The Battle Of Aljubarrota (A) – August 14, 1385

Little has changed in the last 600 years with regards to war – they’re still fought over territorial power. So it was with the Battle of Aljubarrota, one of Portugal’s most important battles. 

Introduction – Identity and Territory as a Catalyst for War

The Spanish and the Portuguese are old enemies. If you look at the map of the Iberian Peninsula you will understand why.

It is interesting to note that underlying the fight for territory is the desire to preserve national identity. In that, both nations wanted the same thing. It is sad that they needed to destroy the other in order for their identity to be preserved.

Even sadder is the close correlation between identity and territory, as though the soil, rivers and mountains retain the DNA of of a people.

This post will cover the main highlights and is by no means exhaustive.

The Crisis of Succession

The protagonists:

  • King Ferdinand I of Portugal, whose death without a male heir sparked off the crisis
  • Queen Leonor, his widow who became the country’s regent until the rightful heir (as yet unborn) could assume the throne
  • Beatrice, daughter of Ferdinand and Leonor
  • King Juan I of Castile, and husband of Leonor
  • John, Master of Aviz, Ferdinand’s half-brother, not a supporter of Castile, and later king John I of Portugal
  • Count Andeiro, Queen Leonor’s main counsellor, murdered by John
  • D. Nuno Alvares Pereira, hero of the battle of Aljubarrota

The action:

Ferdinand died in 1383 without a male heir to inherit the throne. In April of the same year he had signed a treaty with Juan arranging the marriage of his daughter Beatrice to Juan. It further arranged that the crown of Portugal would belong to their descendants.

The Portuguese people were not happy with state of affairs as it meant that the Castilian king would effectively inherit the Portuguese throne, thereby allowing him to enforce Castilian rule on Portugal – a bloodless coup, a country handed over on a platter.

This treaty was also signed without consultation with the rich and powerful merchants of Portugal. All of this threw the country into turmoil and marked the start of the crisis of succession. In the meantime, Leonor, became the country’s regent.

John, against this status quo, killed Leonor’s main counsellor, Andeiro, to undermine her power and by extension, the power of Juan. So Juan invaded Portugal and lay siege to Lisbon. Discord amongst Juan’s army and the bubonic plague put an end to this siege and the Castilian army retreated.

John became the hero of the Portuguese people which enraged Juan, so he invaded Portugal AGAIN! After the the battle of Atoleiros which the Portuguese won, John ascended the throne of Portugal and became king.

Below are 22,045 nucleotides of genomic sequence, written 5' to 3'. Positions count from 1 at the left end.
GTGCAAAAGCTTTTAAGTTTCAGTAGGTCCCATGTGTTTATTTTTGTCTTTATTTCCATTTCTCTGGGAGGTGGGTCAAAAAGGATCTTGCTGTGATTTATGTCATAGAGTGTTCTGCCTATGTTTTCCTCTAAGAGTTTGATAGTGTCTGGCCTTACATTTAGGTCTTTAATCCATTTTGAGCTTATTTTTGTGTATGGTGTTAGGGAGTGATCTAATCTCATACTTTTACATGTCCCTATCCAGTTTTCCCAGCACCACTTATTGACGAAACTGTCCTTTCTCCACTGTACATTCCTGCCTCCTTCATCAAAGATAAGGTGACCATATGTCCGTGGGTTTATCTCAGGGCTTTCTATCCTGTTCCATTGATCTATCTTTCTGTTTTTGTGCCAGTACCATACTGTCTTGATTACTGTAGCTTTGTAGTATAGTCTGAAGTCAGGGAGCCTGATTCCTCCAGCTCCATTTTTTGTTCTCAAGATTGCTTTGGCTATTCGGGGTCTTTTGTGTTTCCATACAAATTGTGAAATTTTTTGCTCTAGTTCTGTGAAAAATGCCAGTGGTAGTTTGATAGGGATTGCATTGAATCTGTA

The Battle of Aljubarrota

As the Spanish army is marching on Lisbon, D. Nuno Alvares Pereira not wanting to wait around for them to arrive decided to meet them half-way.

At the time England was one of Portugal’s allies and amongst the Portuguese army were many English knights. On August 14, 1385 the Portuguese won this battle through good strategic planning, use of high ground and a a tactical military manoeuvre, the infantry square, which caught the Castilians by surprise even though they outnumbered the Portuguese army.

The denouement:

This battle was important because it assured Portugal’s continued independence from Castile (which in time became Spain). This led to John, Master of Aviz’s being the undisputed King of Portugal, and thus began the rule of the House of Aviz.

Amazingly, the alliance between Portugal and England led to the two countries signing the Treaty of Windsor, committing both nations to mutual support. This diplomatic alliance, signed in 1386, still stands today. Historian Matthew Winsett says, “This treaty has been the cornerstone of both nations’ relations with each other ever since.”

This treaty was sealed by the marriage of John, to the Duke of Lancaster’s daughter, Philippa of Lancaster. One of their three sons, Henry the Navigator, went on to sponsor Portugal’s expeditions overseas and the initiator of the Age of Discoveries, effectively assuring Portuguese supremacy over the seas for many centuries.


References:

  1. Saraiva, Jose Hermano (2003). Historia Concisa de Portugal (22ª EDIÇÃO). Publicacoes Europa-America.
  2. Wikipedia – Battle of Aljubarrota 
  3. Wikipedia – Treaty of Windsor (1386)
  4. Wikipedia – Henry the Navigator
  5. Wikipedia – List of Portuguese Monarchs

 

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